Nostalgia

A while back my sister if I asked me I wanted some furniture for the nursery.  She had a changing table and chifferobe, both of which were ours when we were babies.  The changing table was a little big for the room (and not really my style) but the chifferobe was really cute and I remembered growing up with it.  I thought that was kind of cool too, to work in a piece of furniture that I had used as a baby/kid.

Later I was talking to my dad and he was mentioning how happy he was I was taking the chifferobe because his grandfather had made it for him. Whoa.  I seriously never knew that and always just assumed it was something my parents picked up when they started having kids.  I don’t know exactly why, but there is something kind of cool about being able to tell our son that he has furniture made by his great-great-grandfather.

The piece has obviously gone through several makeovers in its 60+ years.  When I had it the frame was white with yellow drawers/door and white numbers painted on the drawers (maybe letters on the door?  I don’t remember…).  My sister re-painted when she took it for her kids’ nurseries and added vinyl numbers and letters.

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Super cute, but the wrong colors for our space.  And the A was totally there when I got it, I was just curious to see how easily the vinyl peeled off.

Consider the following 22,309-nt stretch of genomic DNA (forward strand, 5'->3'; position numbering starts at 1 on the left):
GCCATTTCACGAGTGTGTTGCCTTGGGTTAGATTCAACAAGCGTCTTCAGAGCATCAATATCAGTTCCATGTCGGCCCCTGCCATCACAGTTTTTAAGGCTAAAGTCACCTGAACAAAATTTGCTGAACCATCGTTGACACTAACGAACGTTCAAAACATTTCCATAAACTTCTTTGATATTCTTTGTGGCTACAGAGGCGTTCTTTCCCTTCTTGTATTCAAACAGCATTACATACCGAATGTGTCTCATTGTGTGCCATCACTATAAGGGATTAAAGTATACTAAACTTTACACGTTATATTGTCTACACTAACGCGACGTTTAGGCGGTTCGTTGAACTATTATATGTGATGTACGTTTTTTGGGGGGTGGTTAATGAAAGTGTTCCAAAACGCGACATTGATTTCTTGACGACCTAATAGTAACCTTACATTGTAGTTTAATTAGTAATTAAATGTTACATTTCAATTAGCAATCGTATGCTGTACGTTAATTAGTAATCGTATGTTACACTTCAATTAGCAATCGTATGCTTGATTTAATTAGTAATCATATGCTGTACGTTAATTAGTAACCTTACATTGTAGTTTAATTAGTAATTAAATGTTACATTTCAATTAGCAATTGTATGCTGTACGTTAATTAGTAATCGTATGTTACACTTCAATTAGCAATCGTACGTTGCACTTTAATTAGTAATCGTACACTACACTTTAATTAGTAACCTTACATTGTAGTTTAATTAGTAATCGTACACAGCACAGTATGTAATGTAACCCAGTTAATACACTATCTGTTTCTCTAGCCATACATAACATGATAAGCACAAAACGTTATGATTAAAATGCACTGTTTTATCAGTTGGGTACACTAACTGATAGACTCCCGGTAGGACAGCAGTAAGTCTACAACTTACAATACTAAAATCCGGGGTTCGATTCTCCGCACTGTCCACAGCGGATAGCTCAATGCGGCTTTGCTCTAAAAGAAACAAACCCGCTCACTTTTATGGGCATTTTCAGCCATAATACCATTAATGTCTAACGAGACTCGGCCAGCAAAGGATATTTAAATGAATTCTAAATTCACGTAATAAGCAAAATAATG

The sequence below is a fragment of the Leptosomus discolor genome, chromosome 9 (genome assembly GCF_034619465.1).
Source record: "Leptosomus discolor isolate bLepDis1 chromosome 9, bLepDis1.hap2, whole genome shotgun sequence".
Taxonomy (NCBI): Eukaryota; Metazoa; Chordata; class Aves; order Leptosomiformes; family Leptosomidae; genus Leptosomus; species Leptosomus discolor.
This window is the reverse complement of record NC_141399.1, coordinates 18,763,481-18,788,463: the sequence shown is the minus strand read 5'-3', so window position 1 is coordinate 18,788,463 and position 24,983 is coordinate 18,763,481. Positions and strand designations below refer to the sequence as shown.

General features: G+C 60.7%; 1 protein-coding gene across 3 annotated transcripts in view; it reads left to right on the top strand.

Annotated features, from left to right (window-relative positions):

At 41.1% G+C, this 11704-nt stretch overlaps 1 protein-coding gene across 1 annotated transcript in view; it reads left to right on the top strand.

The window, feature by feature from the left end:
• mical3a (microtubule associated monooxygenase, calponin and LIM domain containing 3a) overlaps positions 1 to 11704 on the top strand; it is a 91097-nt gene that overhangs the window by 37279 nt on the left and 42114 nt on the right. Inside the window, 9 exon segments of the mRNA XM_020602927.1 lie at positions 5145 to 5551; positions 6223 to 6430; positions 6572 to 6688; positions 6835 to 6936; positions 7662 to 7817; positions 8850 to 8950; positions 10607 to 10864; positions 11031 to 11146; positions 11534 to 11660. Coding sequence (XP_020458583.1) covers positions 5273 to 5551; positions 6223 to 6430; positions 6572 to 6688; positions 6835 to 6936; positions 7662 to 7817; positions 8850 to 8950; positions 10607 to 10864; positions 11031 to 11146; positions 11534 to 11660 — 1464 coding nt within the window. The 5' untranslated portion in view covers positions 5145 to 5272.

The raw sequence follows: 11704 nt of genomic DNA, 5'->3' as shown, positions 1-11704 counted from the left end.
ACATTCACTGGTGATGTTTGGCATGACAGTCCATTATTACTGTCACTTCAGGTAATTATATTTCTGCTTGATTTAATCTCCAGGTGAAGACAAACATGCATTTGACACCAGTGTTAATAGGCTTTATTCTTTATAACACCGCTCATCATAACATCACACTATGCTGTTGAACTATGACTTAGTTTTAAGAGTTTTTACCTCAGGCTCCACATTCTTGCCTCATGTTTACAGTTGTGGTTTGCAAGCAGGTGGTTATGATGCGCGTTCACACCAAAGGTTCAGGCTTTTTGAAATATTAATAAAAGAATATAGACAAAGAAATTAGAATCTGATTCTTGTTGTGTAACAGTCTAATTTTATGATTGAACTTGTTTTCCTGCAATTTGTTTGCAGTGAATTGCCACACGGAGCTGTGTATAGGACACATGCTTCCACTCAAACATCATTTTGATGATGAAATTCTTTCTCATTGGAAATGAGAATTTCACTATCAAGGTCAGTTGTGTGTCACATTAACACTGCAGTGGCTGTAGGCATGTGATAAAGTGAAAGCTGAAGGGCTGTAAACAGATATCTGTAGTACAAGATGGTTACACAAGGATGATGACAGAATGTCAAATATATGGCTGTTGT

I decided to keep the frame white and did a quick touch up coat with (of course!) Benjamin Moore Advance (satin) in Simply White.  Kids are tough on things and it just needed a little pick-me-up.  I was really torn on what to do about the drawers and door, but eventually decided on green.  I thought I had a good grasp on what shade I wanted, but, alas, it turned out a little too pastel-y

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Guys, don’t do what I did.  At $30 a quart, Advance is pretty pricey and I didn’t want to buy a new quart when I’m literally using about an 1/8th of it. I should have bought some cheap sample pots but was over-confident.  I ended up going back to the store and asking them if they were able to re-tint it at all.  If you ever need to do this, just be aware that there are limitations to how much they can do based on the pigments and the original base.  I already knew that and just asked them to do what they could.